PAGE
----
Lemon Laws in Arizona

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The Arizona lemon law applies to cars that are less than two years old or have less than 24,000 miles and have a defect that seriously impacts their use or safety.
In the car world, a lemon is a vehicle that has a serious defect—one that makes it either unsafe or impossible to drive. Discovering you’ve bought a lemon can be a sour revelation, and the complexity of the lemon law claims process doesn’t make things any better.
Thankfully, the car insurance broker app Jerry has compiled everything you need to know about lemon laws in Arizona to make the claims process as easy as possible.
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What is a lemon law?

A lemon is a car that’s sold with a major mechanical problem, usually making it unsafe (and sometimes impossible) to operate. Lemon laws typically offer compensation or reimbursement for a defective car under specific parameters. Taking action under lemon laws is a complex legal process that owners should understand when they purchase a vehicle, new or used.
Rules on how claims work change from state to state based on mileage, warranty period, and even the number of repair attempts. That means it can be difficult to find out if you’re entitled to compensation for your defective car. Thankfully, Jerry, has you covered.
Here’s a rundown of what you can expect from lemon laws in Arizona.

Is there a lemon law in Arizona?

Yes. There’s a pretty robust lemon law in Arizona, especially for new car buyers. Used cars are less protected but still have rights to claim.

Is my defect covered under the lemon law?

It depends on what your vehicle is and under what terms you acquired it. Any vehicle—including motorbikes and the car portion of motorhomes—with a substantial defect is covered.
Arizona defines substantial defects as “nonconformities”—that is, anything that significantly impairs the usability of a vehicle.
Lemon law rights can be claimed if a new car with a nonconformity fails four reasonable attempts to fix it. These attempts must be made within the first two years or 24,000 miles of use.
Used cars get limited protections, with laws applying for the first 15 days or 500 miles of use.
Here’s the breakdown:
  • A new car is considered a lemon if it has a nonconformity that cannot be fixed after four reasonable repair attempts—owners can ask for a refund or replacement vehicle
  • Used cars are considered lemons if a major component of the vehicle breaks within the first 15 days or 500 miles of use—owners can file for a full refund of the price paid for the car
  • Drivers can also file for lemon law protections if their car has been out of service for 30 calendar days
Key Takeaway If your car has defects that significantly affect its use, market value, or safety, it may be considered a lemon.

Are used cars covered under the lemon law?

Yes, used cars are covered under the lemon law. Arizona has a relatively limited lemon law for used cars, protecting only the first 15 days of ownership or 500 miles of use.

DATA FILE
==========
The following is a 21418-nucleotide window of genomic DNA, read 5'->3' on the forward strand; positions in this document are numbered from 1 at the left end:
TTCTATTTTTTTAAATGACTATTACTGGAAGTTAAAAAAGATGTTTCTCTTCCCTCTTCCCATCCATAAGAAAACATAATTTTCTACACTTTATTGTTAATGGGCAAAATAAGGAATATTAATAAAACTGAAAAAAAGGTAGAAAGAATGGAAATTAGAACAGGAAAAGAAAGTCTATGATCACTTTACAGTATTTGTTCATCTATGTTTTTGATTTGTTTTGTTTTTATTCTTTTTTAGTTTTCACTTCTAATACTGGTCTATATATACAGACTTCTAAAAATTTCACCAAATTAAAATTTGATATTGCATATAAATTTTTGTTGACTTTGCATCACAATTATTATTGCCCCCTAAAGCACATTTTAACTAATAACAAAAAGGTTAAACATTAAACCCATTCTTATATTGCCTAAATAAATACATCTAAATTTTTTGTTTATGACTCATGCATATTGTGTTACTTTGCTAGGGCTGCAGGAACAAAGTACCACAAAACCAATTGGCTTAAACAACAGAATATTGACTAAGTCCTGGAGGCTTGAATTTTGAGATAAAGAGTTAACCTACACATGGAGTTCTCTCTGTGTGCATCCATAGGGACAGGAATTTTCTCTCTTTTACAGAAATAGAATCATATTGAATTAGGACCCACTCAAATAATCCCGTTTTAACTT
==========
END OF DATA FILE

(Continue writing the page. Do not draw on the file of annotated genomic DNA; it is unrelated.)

There are no special provisions for private sales.

What about new cars?

New cars are covered under Arizona’s lemon law. The law applies to the first two years of ownership or 12,000 miles of usage. Claims can be filed for up to six months after that period expires.

How to pursue your lemon law rights in Arizona

Report and repair

If you think your car is a lemon, you must report it within two years of purchase or the first 12,000 miles. After you report the fault, an authorized dealership has four attempts to fix it.
You should keep records of every repair attempt, such as an invoice or any other document.

Go for arbitration

Before you pursue messy legal action, you should consider arbitration with your manufacturer. Most carmakers have something in place to allow you to come to an agreement in a more informal manner.
If arbitration is ineffective, then you should pursue legal action. Hire an attorney for the process, as it can get complicated. When collecting all of your documentation, make sure you do everything correctly as being precise will help bolster your case.
Of course, even if you do everything right, you still might not win your case. Good lawyers are trained to combat these claims, and the manufacturer will have at least one on their side.
Key Takeaway Give arbitration a go first—but if you do pursue legal action, you need to have everything prepared and should hire legal counsel.
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Lemon law tips

Here are some important things to keep in mind:
  • Be aware that lemon law claims can’t be made on vehicles that owners have modified significantly
  • Lemon laws won’t apply if the defect is a result of abuse, neglect, or misuse of the vehicle
  • Repair attempts should be conducted by dealership or manufacturer authorized mechanics
  • When you’re getting your vehicle looked at, be consistent with the wording of the problem—numerous repair attempts have to be made on the same defect for it to qualify as a lemon
  • If you lose your case or if the law doesn’t apply, there are still other options—look into the Federal Magnuson–Moss Warranty Act, which offers similar consumer protections

Finding cheap car insurance

Regardless of the condition of the vehicle you’re purchasing, it’s important to have the right insurance. And if you want to save money on car insurance, the Jerry app is a great place to start.
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